There are no standard opioid tapering schedules that are suitable for all patients. Good clinical practice dictates a patient-specific plan to taper the dose of the opioid gradually. For patients on PERCOCET who are physically opioid-dependent, initiate the taper by a small enough increment (e.g., no greater than 10% to 25% of the total daily dose) to avoid withdrawal symptoms, and proceed with dose-lowering at an interval of every 2 to 4 weeks. Patients who have been taking opioids for briefer periods of time may tolerate a more rapid taper.

It may be necessary to provide the patient with lower dosage strengths to accomplish a successful taper. Reassess the patient frequently to manage pain and withdrawal symptoms, should they emerge. Common withdrawal symptoms include restlessness, lacrimation, rhinorrhea, yawning, perspiration, chills, myalgia, and mydriasis. Other signs and symptoms also may develop, including irritability, anxiety, backache, joint pain, weakness, abdominal cramps, insomnia, nausea, anorexia, vomiting, diarrhea, or increased blood pressure, respiratory rate, or heart rate. If withdrawal symptoms arise, it may be necessary to pause the taper for a period of time or raise the dose of the opioid analgesic to the previous dose, and then proceed with a slower taper. In addition, evaluate patients for any changes in mood, emergence of suicidal thoughts, or use of other substances.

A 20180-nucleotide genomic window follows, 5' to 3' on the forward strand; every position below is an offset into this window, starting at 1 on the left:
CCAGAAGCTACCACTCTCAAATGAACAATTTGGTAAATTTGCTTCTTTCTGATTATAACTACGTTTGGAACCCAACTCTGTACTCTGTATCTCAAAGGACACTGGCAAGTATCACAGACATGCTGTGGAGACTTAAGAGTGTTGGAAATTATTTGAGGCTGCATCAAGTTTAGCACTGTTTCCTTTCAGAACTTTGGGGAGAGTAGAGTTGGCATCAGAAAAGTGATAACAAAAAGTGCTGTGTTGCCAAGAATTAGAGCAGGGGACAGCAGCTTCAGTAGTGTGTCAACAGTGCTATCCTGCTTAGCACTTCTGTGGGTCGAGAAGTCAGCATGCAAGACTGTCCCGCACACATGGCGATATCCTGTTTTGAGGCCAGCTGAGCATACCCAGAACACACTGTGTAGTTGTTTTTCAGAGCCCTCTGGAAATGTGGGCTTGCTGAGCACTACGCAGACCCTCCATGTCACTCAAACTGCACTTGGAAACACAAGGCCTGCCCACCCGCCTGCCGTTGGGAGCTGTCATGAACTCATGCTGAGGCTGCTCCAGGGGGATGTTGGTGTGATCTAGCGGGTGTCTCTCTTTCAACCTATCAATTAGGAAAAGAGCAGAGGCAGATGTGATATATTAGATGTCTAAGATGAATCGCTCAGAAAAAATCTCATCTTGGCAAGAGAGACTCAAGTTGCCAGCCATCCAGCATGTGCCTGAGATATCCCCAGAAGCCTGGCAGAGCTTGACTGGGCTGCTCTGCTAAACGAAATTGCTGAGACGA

When managing patients taking opioid analgesics, particularly those who have been treated for an extended period of time, and/or with high doses for chronic pain, ensure that a multimodal approach to pain management, including mental health support (if needed), is in place prior to initiating an opioid analgesic taper. A multimodal approach to pain management may optimize the treatment of chronic pain, as well as assist with the successful tapering of the opioid analgesic [see WARNINGS; Withdrawal, DRUG ABUSE AND DEPENDENCE].

Frequently asked questions

Further information